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Kathleen O’Dwyer compares some competing conceptions of freedom.

Freedom is an emotive concept, evoking thoughts and feelings relating to rights, entitlements, possibilities and limitations. It is also a complex concept fraught with ambiguity. This complex issue of freedom, and particularly of moral freedom, is inevitably linked to issues of personal responsibility and accountability. In our everyday lives, do we freely choose our actions and attitudes, or is our behaviour determined by factors outside our control?

Well, what do we mean by ‘freedom’?

Freedom As Autonomy

As Isaiah Berlin famously wrote, sometimes freedom is understood negatively, as freedom from: freedom from hunger, from poverty, illness, or threat. This interpretation of freedom is intricately linked with a desire for security and safety, well-being and control. We see plenty of situations in the political, social and personal realms where the desire for the freedom from any threat to that security is translated into a call for the diminishment of the freedom of others. Hence, prison populations continue to grow, rules and restrictions regarding travel are extended, the necessity of military power and action is continually justified, and an array of laws and sanctions is expanded in their application to personal behaviour and living conditions. Freedom from our fears comes at a price!

On the other hand, as Berlin noted, we also desire the freedom to do certain things: specifically, to think, to choose and to act according to our own point of view, our conscience, or moral code. This is the basis of personal autonomy, where the individual is the author of his or her own rules, values and decisions – even if these have been appropriated from external sources, consciously or unconsciously. Is such personal autonomy a universal human right, or is the idea of it conditional on certain (notably Western) social, cultural, legal and institutional precepts and moral codes? Does the right to personal autonomy apply to children, the elderly, those deemed ‘mentally unfit’, and an array of other categories where ‘expert opinion’ is considered to have a monopoly of knowledge regarding what is best for such individuals, how they are to be protected, and how they should live?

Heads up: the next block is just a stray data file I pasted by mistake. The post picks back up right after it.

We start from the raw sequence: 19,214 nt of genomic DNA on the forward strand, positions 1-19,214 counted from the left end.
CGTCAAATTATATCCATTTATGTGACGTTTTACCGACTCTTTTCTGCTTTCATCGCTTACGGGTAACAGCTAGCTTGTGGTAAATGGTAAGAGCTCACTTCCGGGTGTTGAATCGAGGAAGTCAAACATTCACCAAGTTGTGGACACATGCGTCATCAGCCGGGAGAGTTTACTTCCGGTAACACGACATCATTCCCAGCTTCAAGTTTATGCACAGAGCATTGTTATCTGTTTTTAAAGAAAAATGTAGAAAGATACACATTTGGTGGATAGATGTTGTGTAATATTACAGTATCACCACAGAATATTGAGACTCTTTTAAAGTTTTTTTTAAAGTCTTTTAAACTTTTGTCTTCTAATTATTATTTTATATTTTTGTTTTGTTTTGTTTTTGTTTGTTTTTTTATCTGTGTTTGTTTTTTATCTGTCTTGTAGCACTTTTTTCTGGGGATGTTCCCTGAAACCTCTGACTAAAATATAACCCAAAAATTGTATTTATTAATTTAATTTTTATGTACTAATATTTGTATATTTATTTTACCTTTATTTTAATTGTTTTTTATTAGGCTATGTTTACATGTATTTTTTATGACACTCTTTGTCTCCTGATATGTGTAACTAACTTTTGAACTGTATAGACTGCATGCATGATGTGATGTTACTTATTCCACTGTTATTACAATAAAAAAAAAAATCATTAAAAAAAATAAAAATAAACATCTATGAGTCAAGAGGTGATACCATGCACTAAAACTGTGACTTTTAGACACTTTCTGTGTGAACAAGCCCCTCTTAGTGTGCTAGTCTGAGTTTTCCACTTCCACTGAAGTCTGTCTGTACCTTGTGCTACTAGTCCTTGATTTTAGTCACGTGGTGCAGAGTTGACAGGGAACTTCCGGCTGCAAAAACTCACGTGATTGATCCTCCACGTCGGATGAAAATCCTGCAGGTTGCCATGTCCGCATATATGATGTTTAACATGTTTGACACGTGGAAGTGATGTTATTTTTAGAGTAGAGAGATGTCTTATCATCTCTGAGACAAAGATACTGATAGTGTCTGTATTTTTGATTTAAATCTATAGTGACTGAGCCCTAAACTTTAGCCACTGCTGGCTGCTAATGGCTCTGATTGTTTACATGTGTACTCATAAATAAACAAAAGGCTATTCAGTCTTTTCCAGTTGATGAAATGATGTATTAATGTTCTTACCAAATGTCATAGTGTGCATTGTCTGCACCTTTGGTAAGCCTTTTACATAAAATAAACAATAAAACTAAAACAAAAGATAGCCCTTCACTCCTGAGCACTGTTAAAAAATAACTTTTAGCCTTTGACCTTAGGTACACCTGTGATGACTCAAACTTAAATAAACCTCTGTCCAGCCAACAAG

We have all experienced situations where it doesn’t seem safe to exercise our personal autonomy through self-expression or dissent. These are situations of vulnerability resulting from a perceived or a real imbalance of power. A patient in a hospital is dependent on the good-will of carers, doctors and nurses. In most cases, this care is tendered with empathy and kindness and with a sensitivity to the individual’s vulnerability. However, there can sometimes be a failure to recognise autonomy, by failing to treat people with proper human dignity. Similar situations can prevail in prisons, orphanages, nursing homes, and some work or family constellations. Sometimes, ‘human rights’ do not extend to all humans!

The contemporary Hungarian-born psychiatrist and philosopher, Thomas Szasz, has put forward radical and controversial arguments about efforts by the state, and in particular by the psychiatric profession, to limit the autonomy of certain individuals. The titles of some of his books offer glimpses of his ideas: In The Medicalization of Everyday Life (2007), Szasz points to the ever-increasing tendency to consider ‘problems in living’ such as sadness, anger, loneliness, and others, as medical problems, needing medical, and especially pharmaceutical, solutions. The paradox of Cruel Compassion: Psychiatric Control of Society’s Unwanted (1994) speaks for itself; and The Myth of Mental Illness (1961) provides a damning indictment of the labels and treatments imposed on people throughout the history of psychiatry. Szasz’s stance has evoked hostile responses ranging from theoretical disagreement to personal ridicule.